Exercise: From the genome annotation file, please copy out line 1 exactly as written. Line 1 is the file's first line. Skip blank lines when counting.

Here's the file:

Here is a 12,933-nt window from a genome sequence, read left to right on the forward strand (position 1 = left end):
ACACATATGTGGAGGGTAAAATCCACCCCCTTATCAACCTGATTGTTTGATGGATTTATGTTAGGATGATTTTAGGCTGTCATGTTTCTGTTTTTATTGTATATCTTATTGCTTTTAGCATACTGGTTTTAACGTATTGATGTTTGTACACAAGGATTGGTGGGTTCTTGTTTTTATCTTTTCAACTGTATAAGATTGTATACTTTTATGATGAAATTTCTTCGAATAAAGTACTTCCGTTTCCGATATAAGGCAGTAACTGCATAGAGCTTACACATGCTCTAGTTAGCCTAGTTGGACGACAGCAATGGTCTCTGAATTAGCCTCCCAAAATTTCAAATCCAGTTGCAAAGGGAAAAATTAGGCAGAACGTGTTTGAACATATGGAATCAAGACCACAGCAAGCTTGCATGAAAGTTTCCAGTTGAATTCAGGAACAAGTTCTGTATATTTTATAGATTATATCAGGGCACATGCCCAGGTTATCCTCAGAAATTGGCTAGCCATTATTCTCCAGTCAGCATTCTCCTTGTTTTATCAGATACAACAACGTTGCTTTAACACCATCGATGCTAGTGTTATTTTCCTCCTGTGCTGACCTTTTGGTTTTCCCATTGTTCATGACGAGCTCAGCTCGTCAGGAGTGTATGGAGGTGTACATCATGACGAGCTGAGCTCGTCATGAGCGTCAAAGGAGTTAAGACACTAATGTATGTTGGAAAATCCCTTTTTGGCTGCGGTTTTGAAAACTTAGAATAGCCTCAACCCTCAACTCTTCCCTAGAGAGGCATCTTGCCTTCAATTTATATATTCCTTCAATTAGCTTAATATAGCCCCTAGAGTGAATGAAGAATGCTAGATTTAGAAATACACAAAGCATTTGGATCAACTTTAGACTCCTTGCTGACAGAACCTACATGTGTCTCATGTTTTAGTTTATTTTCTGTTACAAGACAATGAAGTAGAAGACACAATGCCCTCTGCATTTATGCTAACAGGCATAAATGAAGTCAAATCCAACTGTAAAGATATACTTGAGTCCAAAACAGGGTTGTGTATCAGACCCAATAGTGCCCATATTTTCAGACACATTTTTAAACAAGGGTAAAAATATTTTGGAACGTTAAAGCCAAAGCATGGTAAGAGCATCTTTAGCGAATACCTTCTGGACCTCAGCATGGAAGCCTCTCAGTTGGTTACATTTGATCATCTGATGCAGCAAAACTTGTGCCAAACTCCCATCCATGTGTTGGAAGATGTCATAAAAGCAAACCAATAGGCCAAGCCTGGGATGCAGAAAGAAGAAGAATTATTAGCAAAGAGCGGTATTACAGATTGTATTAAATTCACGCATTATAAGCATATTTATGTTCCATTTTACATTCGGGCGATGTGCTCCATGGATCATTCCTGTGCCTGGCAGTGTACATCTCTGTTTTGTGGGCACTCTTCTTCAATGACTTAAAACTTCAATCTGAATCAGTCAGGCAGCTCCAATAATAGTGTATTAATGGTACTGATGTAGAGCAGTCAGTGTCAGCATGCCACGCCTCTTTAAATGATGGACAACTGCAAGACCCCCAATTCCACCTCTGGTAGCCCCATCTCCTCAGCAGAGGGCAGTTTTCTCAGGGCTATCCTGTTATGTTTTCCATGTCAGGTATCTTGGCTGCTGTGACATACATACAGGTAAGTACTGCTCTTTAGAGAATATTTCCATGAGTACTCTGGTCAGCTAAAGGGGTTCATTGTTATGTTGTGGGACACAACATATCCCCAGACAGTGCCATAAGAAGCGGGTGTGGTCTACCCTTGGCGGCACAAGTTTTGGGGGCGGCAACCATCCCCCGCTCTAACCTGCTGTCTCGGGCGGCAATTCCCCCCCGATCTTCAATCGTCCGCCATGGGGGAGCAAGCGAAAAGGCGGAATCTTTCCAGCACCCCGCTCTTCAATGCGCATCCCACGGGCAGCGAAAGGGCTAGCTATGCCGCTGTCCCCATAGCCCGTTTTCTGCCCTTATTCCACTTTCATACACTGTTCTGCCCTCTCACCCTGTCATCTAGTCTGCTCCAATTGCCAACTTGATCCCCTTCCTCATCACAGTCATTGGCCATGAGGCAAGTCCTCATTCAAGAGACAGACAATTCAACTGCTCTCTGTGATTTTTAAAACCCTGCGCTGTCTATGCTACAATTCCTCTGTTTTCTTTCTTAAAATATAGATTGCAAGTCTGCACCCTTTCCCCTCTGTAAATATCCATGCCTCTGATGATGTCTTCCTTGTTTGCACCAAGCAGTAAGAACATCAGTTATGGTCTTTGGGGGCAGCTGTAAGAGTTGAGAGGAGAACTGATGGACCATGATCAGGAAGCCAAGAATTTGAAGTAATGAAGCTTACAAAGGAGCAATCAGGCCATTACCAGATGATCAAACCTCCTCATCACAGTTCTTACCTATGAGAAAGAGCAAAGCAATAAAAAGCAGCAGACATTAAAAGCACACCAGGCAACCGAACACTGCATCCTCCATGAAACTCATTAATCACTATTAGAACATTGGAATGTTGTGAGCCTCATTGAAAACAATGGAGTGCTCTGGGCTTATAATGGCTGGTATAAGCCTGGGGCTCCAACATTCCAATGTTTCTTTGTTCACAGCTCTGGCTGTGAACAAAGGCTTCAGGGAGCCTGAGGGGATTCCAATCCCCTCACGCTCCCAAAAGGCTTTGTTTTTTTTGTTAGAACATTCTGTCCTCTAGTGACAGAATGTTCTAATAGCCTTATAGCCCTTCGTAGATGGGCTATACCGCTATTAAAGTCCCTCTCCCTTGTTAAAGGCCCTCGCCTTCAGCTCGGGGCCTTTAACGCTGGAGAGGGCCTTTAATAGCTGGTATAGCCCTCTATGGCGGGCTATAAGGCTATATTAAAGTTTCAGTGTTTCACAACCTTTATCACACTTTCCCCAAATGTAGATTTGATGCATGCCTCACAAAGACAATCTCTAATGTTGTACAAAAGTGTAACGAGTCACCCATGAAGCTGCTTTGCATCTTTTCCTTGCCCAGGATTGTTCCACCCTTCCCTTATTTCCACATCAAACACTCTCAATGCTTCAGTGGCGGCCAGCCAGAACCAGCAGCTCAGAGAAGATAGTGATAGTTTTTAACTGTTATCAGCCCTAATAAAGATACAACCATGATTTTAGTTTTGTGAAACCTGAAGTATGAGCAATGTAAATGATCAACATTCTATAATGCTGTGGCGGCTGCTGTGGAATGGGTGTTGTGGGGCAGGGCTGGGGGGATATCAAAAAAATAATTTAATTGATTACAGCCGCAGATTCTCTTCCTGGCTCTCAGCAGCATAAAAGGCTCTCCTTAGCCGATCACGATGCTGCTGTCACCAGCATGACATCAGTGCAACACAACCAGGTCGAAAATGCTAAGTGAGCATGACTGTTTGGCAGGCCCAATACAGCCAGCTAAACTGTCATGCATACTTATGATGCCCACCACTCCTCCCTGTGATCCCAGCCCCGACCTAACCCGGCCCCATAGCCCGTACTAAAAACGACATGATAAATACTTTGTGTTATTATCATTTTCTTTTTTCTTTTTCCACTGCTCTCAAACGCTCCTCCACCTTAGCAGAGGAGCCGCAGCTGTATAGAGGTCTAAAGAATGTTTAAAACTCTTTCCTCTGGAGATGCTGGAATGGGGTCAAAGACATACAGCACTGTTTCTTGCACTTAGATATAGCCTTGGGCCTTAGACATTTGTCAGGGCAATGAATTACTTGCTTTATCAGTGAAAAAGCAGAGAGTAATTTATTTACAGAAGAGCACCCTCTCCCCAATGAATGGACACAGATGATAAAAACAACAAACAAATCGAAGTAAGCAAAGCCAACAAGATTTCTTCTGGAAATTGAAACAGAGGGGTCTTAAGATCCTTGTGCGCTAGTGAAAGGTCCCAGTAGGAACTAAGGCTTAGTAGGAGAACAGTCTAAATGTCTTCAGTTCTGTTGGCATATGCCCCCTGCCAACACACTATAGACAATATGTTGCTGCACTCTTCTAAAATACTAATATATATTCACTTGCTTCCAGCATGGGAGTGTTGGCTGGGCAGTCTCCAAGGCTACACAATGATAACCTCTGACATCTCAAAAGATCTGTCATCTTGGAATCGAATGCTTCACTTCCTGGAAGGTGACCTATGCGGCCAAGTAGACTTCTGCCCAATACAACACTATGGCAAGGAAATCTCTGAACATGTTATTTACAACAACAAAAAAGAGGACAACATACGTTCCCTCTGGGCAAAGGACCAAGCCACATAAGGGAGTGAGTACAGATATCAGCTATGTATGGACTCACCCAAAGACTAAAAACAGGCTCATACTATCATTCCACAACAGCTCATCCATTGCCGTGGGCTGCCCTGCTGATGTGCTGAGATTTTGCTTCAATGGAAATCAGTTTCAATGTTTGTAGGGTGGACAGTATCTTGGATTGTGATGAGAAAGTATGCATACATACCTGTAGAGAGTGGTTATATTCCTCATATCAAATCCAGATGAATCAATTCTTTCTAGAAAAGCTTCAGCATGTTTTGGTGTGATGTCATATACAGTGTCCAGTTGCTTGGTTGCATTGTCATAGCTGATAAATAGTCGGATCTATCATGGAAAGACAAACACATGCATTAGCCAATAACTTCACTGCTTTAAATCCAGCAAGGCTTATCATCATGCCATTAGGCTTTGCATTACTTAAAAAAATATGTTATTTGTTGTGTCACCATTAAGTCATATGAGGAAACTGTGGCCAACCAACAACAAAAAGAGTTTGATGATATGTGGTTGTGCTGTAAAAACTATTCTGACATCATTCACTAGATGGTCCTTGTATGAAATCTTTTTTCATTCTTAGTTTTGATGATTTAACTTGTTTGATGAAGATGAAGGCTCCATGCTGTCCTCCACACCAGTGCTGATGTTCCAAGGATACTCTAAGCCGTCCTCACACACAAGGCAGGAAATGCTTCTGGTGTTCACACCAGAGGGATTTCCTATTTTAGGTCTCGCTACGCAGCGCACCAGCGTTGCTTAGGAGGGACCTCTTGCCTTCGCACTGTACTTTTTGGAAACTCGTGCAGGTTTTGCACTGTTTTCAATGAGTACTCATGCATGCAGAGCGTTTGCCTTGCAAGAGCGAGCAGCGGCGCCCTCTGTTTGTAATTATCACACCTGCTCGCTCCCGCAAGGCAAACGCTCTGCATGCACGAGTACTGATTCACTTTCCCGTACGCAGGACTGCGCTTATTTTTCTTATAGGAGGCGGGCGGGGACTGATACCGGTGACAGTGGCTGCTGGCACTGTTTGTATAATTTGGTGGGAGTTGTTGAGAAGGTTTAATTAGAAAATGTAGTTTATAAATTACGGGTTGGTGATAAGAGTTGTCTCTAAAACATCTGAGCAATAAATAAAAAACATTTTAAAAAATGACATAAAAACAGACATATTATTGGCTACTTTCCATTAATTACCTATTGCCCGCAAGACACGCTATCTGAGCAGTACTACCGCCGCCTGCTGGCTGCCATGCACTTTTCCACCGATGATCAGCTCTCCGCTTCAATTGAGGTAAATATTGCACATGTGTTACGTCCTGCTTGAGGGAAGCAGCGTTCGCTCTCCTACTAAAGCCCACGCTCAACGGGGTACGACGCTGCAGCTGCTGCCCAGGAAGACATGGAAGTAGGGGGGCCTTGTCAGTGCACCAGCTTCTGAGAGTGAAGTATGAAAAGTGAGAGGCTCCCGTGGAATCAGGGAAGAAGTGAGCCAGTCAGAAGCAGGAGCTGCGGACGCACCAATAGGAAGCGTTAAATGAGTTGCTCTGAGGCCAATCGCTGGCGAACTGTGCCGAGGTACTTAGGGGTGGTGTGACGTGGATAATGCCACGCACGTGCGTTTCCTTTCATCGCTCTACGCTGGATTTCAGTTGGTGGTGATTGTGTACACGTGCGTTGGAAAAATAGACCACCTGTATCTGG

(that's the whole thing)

Here is a 12,933-nt window from a genome sequence, read left to right on the forward strand (position 1 = left end):